RIP Jack Hynes, Dot’s face on the TV screen

For some 70 years, members of the Hynes family gave Dorchester cachet in the worlds of politics and the media.

In 1947, then Boston City Clerk John B. Hynes, a Dorchester resident, became acting mayor when the legendary James Michael Curley was moved from his mayor’s seat in City Hall to a cell in federal prison after being convicted of mail fraud while in office. Hynes later defeated Curley for the mayor’s seat three times, in 1949, 1951, and 1955, a decade when the so-called New Boston was born and nurtured in its infancy.

As his father wound down his last term, his son, John B. “Jack” Hynes Jr., hoisted the family’s flag in the world of broadcast journalism, beginning as a reporter for WBZ radio and television in 1957. For the next 50 years, his face was as familiar as any to the people of greater Boston and beyond as he anchored news programs at a number of stations until he retired after a long run at Channel 56 in Boston in 2006.

Funeral services were held on Monday in Chatham on Cape Cod for Mr. Hynes, who died of heart failure on Feb. 12 at the age of 88.

He was a local boy through and through. Born and raised in Dorchester, he grew up in a home at 31 Druid Street in the Codman Hill/Lower Mills neighborhood, was an altar boy at St. Gregory’s church, and attended the parish grammar school and Boston College High School. He took some time away from his home village to earn a degree in journalism from Notre Dame University in 1952, and to serve a three-year stint in the Marines before returning to the city in 1957.

In a 2010 ceremony sponsored by the Boston Irish Reporter, the Hynes family was honored as an “exemplary Boston Irish Family.” In an lengthy interview with BIR contributor Jack Thomas, Jack roamed over the landscape of his memory to fill pages and pages with anecdotes of times long gone by, offering up an oral history of Boston journalism that featured, as Thomas wrote, “cops, firemen, gangsters, reprobates, scalawags, and neer-do-wells.”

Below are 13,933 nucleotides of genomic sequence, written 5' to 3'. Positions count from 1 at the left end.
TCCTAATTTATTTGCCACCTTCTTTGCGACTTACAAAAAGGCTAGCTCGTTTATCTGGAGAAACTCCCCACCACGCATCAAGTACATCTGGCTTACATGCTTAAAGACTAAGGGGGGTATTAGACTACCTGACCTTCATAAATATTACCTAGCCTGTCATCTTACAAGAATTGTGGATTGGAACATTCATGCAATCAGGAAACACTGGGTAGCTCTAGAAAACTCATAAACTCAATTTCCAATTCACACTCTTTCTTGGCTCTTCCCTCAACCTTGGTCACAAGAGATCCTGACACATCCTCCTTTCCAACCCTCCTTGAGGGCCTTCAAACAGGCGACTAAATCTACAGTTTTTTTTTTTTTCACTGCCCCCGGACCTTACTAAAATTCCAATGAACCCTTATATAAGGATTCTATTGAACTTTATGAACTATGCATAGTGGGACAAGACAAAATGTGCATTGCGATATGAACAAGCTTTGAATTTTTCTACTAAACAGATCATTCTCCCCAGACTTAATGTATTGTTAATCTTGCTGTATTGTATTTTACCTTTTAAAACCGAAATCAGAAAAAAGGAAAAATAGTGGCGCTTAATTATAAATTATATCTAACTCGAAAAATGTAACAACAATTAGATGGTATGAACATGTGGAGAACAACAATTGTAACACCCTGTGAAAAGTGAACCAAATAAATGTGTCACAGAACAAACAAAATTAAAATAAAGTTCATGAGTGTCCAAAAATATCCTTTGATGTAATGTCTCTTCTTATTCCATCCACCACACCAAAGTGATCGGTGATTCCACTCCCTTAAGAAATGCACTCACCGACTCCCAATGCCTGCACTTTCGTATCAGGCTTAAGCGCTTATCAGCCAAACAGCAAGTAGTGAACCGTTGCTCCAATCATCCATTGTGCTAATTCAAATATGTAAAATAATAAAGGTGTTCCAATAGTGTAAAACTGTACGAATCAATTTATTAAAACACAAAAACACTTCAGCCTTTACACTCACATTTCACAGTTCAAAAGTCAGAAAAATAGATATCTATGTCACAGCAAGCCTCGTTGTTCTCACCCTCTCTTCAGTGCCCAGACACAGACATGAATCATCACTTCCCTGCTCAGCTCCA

As the decades rolled by, he noted, “The people around me got younger and younger, and I could relate less and less to them. The clincher came at Channel 56. We had a producer, a college graduate who had worked in TV for three years. One night I alerted her that the next day was Dec. 7, and that we should have the morning guy line up an interview with somebody who’d been at Pearl Harbor. Honest to God, she said, ‘Pearl Harbor? When was that?’ I said, ‘Right after the Battle of Gettysburg.’ She said, ‘Oh, yeah.’ I said, ‘You’ve got it confused with Pearl Jam, which is a rock group.’ I knew then it was time for me to go, and after that, I just did weekends and commentaries.”

And so he moved on, a living symbol of an earlier time when television news was given to viewers with the assumption that the vast majority of them knew the history of their city, their state, their nation, and their world.

Mr. Hynes was predeceased in 1998 by his wife Marie (Kelly) Hynes. He leaves his sons John III of South Boston and Barry of Beverly; two daughters, Kelly Hynes McDermott of Medfield and Shauna Hynes-Baler of Yarmouth Port; a sister, Marie Hynes Gallagher of Falmouth; and a brother, Barry of South Boston. A second brother, Richard, of Brookline, was found dead of a heart attack last weekend. He also leaves ten grandchildren and four great-grandchildren.

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